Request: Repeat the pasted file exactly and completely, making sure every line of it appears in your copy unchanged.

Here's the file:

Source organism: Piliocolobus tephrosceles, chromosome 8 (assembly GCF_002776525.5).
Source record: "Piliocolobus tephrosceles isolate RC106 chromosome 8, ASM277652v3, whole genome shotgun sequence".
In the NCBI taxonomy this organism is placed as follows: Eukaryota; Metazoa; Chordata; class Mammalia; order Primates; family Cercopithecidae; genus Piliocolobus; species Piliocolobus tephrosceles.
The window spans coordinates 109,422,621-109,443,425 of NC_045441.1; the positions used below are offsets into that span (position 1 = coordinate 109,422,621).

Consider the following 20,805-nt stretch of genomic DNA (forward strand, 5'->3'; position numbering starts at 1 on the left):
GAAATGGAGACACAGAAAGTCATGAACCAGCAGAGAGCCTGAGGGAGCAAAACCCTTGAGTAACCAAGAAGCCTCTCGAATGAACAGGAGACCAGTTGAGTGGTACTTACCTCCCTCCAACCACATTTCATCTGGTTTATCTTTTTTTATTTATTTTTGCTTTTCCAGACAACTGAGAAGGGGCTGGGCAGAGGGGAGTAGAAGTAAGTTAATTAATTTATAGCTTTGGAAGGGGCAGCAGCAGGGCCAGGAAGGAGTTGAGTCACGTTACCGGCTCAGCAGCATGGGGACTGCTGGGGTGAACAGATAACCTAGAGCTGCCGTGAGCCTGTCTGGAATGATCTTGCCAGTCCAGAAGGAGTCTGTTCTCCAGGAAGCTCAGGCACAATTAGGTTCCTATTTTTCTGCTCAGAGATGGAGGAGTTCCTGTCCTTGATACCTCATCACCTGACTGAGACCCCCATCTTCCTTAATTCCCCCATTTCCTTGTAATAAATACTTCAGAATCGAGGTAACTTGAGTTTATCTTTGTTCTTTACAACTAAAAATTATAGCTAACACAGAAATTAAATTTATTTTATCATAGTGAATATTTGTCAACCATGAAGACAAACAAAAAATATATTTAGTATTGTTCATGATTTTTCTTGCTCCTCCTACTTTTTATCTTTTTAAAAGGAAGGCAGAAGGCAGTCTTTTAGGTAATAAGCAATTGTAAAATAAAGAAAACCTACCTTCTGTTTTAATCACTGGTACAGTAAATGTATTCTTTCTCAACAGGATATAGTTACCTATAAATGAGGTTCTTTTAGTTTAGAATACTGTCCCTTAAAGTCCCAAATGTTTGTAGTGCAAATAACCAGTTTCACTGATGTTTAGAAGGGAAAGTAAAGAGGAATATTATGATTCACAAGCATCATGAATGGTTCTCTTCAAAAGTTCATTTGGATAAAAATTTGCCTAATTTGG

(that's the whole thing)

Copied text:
Source organism: Piliocolobus tephrosceles, chromosome 8 (assembly GCF_002776525.5).
Source record: "Piliocolobus tephrosceles isolate RC106 chromosome 8, ASM277652v3, whole genome shotgun sequence".
In the NCBI taxonomy this organism is placed as follows: Eukaryota; Metazoa; Chordata; class Mammalia; order Primates; family Cercopithecidae; genus Piliocolobus; species Piliocolobus tephrosceles.
The window spans coordinates 109,422,621-109,443,425 of NC_045441.1; the positions used below are offsets into that span (position 1 = coordinate 109,422,621).

Consider the following 20,805-nt stretch of genomic DNA (forward strand, 5'->3'; position numbering starts at 1 on the left):
GAAATGGAGACACAGAAAGTCATGAACCAGCAGAGAGCCTGAGGGAGCAAAACCCTTGAGTAACCAAGAAGCCTCTCGAATGAACAGGAGACCAGTTGAGTGGTACTTACCTCCCTCCAACCACATTTCATCTGGTTTATCTTTTTTTATTTATTTTTGCTTTTCCAGACAACTGAGAAGGGGCTGGGCAGAGGGGAGTAGAAGTAAGTTAATTAATTTATAGCTTTGGAAGGGGCAGCAGCAGGGCCAGGAAGGAGTTGAGTCACGTTACCGGCTCAGCAGCATGGGGACTGCTGGGGTGAACAGATAACCTAGAGCTGCCGTGAGCCTGTCTGGAATGATCTTGCCAGTCCAGAAGGAGTCTGTTCTCCAGGAAGCTCAGGCACAATTAGGTTCCTATTTTTCTGCTCAGAGATGGAGGAGTTCCTGTCCTTGATACCTCATCACCTGACTGAGACCCCCATCTTCCTTAATTCCCCCATTTCCTTGTAATAAATACTTCAGAATCGAGGTAACTTGAGTTTATCTTTGTTCTTTACAACTAAAAATTATAGCTAACACAGAAATTAAATTTATTTTATCATAGTGAATATTTGTCAACCATGAAGACAAACAAAAAATATATTTAGTATTGTTCATGATTTTTCTTGCTCCTCCTACTTTTTATCTTTTTAAAAGGAAGGCAGAAGGCAGTCTTTTAGGTAATAAGCAATTGTAAAATAAAGAAAACCTACCTTCTGTTTTAATCACTGGTACAGTAAATGTATTCTTTCTCAACAGGATATAGTTACCTATAAATGAGGTTCTTTTAGTTTAGAATACTGTCCCTTAAAGTCCCAAATGTTTGTAGTGCAAATAACCAGTTTCACTGATGTTTAGAAGGGAAAGTAAAGAGGAATATTATGATTCACAAGCATCATGAATGGTTCTCTTCAAAAGTTCATTTGGATAAAAATTTGCCTAATTTGG